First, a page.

There is an often-told legend about the creation of the Royal Oak model. Genta drew the idea for his design model after being inspired by a diver wearing a traditional helmet which was attached to his suit by eight screws. This was rendered into the design of the iconic watch which features an octagonal shape with eight screws on the bezel. The notion was bold for those times, a house that was known for their delicate gold watches producing a steel watch that was more expensive than the gold ones. Audemars Piguet’s CEO, Georges Golay had stated, “Royal Oak is not an Audemars Piguet. Today, it has become our identity.” Genta later said that the Royal Oak was the masterpiece of his career, and its arrival evidently changed the dynamics of the watch industry as seen today.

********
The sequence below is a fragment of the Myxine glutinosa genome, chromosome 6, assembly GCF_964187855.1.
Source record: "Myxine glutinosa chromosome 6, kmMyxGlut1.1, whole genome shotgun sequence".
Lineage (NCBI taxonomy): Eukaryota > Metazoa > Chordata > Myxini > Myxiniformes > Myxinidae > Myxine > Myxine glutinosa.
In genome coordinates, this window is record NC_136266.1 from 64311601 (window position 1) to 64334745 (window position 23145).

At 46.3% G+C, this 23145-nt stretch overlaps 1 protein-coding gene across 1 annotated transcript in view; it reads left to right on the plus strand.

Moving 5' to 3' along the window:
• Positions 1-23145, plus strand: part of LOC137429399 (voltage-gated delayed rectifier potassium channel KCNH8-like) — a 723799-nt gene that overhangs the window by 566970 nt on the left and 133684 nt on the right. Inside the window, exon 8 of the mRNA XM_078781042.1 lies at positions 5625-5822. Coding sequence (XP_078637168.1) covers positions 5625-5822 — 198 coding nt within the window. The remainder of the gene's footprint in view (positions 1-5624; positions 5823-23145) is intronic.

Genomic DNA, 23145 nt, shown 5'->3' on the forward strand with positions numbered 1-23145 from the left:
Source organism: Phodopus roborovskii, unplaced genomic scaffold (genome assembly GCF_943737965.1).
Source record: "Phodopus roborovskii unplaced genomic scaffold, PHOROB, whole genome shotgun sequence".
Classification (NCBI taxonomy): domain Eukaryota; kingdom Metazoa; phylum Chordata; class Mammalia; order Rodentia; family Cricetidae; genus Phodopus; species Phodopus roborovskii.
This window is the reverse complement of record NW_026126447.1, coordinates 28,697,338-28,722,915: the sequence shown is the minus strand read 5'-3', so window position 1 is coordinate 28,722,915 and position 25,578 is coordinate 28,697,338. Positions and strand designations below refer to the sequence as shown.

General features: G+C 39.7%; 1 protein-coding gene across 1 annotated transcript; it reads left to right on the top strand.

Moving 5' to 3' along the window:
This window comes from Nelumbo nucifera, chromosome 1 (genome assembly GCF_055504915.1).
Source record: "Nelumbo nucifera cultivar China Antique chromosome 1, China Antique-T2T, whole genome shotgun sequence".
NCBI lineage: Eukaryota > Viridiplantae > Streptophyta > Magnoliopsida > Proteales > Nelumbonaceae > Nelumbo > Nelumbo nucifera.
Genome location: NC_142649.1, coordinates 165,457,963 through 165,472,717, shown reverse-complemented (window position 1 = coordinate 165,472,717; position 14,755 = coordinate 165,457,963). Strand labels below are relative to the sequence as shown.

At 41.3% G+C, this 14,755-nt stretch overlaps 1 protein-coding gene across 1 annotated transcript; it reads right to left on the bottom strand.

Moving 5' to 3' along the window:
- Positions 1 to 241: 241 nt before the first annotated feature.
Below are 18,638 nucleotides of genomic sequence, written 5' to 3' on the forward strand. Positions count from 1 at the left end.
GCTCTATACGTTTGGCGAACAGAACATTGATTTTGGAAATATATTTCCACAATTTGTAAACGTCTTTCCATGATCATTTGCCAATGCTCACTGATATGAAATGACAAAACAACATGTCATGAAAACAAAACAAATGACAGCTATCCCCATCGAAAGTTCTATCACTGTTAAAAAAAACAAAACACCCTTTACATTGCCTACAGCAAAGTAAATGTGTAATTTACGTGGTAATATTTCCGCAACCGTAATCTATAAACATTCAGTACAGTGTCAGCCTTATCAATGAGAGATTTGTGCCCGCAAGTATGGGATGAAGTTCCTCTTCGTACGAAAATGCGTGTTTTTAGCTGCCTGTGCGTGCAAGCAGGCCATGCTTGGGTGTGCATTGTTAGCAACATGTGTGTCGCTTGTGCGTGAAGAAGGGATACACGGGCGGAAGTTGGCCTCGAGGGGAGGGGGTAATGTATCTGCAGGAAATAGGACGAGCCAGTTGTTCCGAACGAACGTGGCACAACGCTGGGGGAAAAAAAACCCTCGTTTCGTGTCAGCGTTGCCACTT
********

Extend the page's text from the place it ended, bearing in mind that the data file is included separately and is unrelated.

Another interesting anecdote is the inspiration behind the first Bulgari Bulgari, an ancient Roman coin on which an image of the Roman emperor was engraved in a circle. Genta experimented with this design element on the watch’s bezel which displays the two “Bulgari” illustrations.  Over its 36 years of existence, the Bulgari Bulgari has only undergone minute modifications to suit contemporary aesthetics and remains one of their most popular models of our times.

Genta also executed specially commissioned pieces for members of the royal families including Prince Rainier III of Monaco, King Fahd of Saudi Arabia and King Hassan II of Morocco. The Queen of England and King Juan Carlos of Spain were also often seen wearing his creations. Apart from royalty his clients also included well known musicians, professional athletes and movie stars. He has also designed the most extensively sold watch – a Timex, which sold a record number of 30,000,000 copies.

In the latter half of his career, Genta began focusing on time pieces that were created under his own brand name. The Quantieme Perpetual and the Jumping Hour models are a classic example of his brilliance. Throwing light on his design philosophy Genta stated that “many of my watches represent the rupture between a brand’s past and its future.”